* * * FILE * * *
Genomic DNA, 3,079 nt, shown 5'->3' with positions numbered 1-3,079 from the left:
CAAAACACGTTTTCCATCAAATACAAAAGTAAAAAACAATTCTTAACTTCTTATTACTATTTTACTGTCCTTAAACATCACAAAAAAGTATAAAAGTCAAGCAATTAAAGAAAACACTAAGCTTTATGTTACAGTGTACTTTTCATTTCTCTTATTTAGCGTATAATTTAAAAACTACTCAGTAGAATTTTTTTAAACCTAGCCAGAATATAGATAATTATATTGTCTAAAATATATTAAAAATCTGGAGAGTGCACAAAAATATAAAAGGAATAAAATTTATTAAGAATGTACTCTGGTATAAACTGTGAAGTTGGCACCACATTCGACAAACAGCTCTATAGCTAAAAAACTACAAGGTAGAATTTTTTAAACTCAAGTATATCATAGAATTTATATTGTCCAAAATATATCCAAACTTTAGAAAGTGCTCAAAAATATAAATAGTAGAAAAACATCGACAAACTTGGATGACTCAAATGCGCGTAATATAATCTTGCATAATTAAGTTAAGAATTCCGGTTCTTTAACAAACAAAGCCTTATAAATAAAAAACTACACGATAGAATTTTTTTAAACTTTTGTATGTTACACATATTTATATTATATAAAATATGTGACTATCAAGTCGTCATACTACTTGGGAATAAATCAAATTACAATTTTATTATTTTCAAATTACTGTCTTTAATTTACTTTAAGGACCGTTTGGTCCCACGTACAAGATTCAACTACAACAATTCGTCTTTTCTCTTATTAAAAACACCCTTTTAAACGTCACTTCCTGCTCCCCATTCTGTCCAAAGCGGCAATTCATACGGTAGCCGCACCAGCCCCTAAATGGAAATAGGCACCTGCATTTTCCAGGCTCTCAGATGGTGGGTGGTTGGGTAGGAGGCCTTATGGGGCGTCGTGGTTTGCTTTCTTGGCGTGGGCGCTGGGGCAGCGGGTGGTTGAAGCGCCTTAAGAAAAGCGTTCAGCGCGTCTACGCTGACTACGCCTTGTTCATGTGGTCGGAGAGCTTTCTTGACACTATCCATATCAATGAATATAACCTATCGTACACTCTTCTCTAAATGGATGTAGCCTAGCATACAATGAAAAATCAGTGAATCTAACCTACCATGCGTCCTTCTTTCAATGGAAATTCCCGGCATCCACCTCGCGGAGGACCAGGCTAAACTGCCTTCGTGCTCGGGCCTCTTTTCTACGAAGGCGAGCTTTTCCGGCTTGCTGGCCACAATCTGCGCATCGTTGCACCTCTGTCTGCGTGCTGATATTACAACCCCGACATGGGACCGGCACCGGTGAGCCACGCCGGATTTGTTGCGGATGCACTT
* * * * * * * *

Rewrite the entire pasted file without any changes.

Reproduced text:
Genomic DNA, 3,079 nt, shown 5'->3' with positions numbered 1-3,079 from the left:
CAAAACACGTTTTCCATCAAATACAAAAGTAAAAAACAATTCTTAACTTCTTATTACTATTTTACTGTCCTTAAACATCACAAAAAAGTATAAAAGTCAAGCAATTAAAGAAAACACTAAGCTTTATGTTACAGTGTACTTTTCATTTCTCTTATTTAGCGTATAATTTAAAAACTACTCAGTAGAATTTTTTTAAACCTAGCCAGAATATAGATAATTATATTGTCTAAAATATATTAAAAATCTGGAGAGTGCACAAAAATATAAAAGGAATAAAATTTATTAAGAATGTACTCTGGTATAAACTGTGAAGTTGGCACCACATTCGACAAACAGCTCTATAGCTAAAAAACTACAAGGTAGAATTTTTTAAACTCAAGTATATCATAGAATTTATATTGTCCAAAATATATCCAAACTTTAGAAAGTGCTCAAAAATATAAATAGTAGAAAAACATCGACAAACTTGGATGACTCAAATGCGCGTAATATAATCTTGCATAATTAAGTTAAGAATTCCGGTTCTTTAACAAACAAAGCCTTATAAATAAAAAACTACACGATAGAATTTTTTTAAACTTTTGTATGTTACACATATTTATATTATATAAAATATGTGACTATCAAGTCGTCATACTACTTGGGAATAAATCAAATTACAATTTTATTATTTTCAAATTACTGTCTTTAATTTACTTTAAGGACCGTTTGGTCCCACGTACAAGATTCAACTACAACAATTCGTCTTTTCTCTTATTAAAAACACCCTTTTAAACGTCACTTCCTGCTCCCCATTCTGTCCAAAGCGGCAATTCATACGGTAGCCGCACCAGCCCCTAAATGGAAATAGGCACCTGCATTTTCCAGGCTCTCAGATGGTGGGTGGTTGGGTAGGAGGCCTTATGGGGCGTCGTGGTTTGCTTTCTTGGCGTGGGCGCTGGGGCAGCGGGTGGTTGAAGCGCCTTAAGAAAAGCGTTCAGCGCGTCTACGCTGACTACGCCTTGTTCATGTGGTCGGAGAGCTTTCTTGACACTATCCATATCAATGAATATAACCTATCGTACACTCTTCTCTAAATGGATGTAGCCTAGCATACAATGAAAAATCAGTGAATCTAACCTACCATGCGTCCTTCTTTCAATGGAAATTCCCGGCATCCACCTCGCGGAGGACCAGGCTAAACTGCCTTCGTGCTCGGGCCTCTTTTCTACGAAGGCGAGCTTTTCCGGCTTGCTGGCCACAATCTGCGCATCGTTGCACCTCTGTCTGCGTGCTGATATTACAACCCCGACATGGGACCGGCACCGGTGAGCCACGCCGGATTTGTTGCGGATGCACTT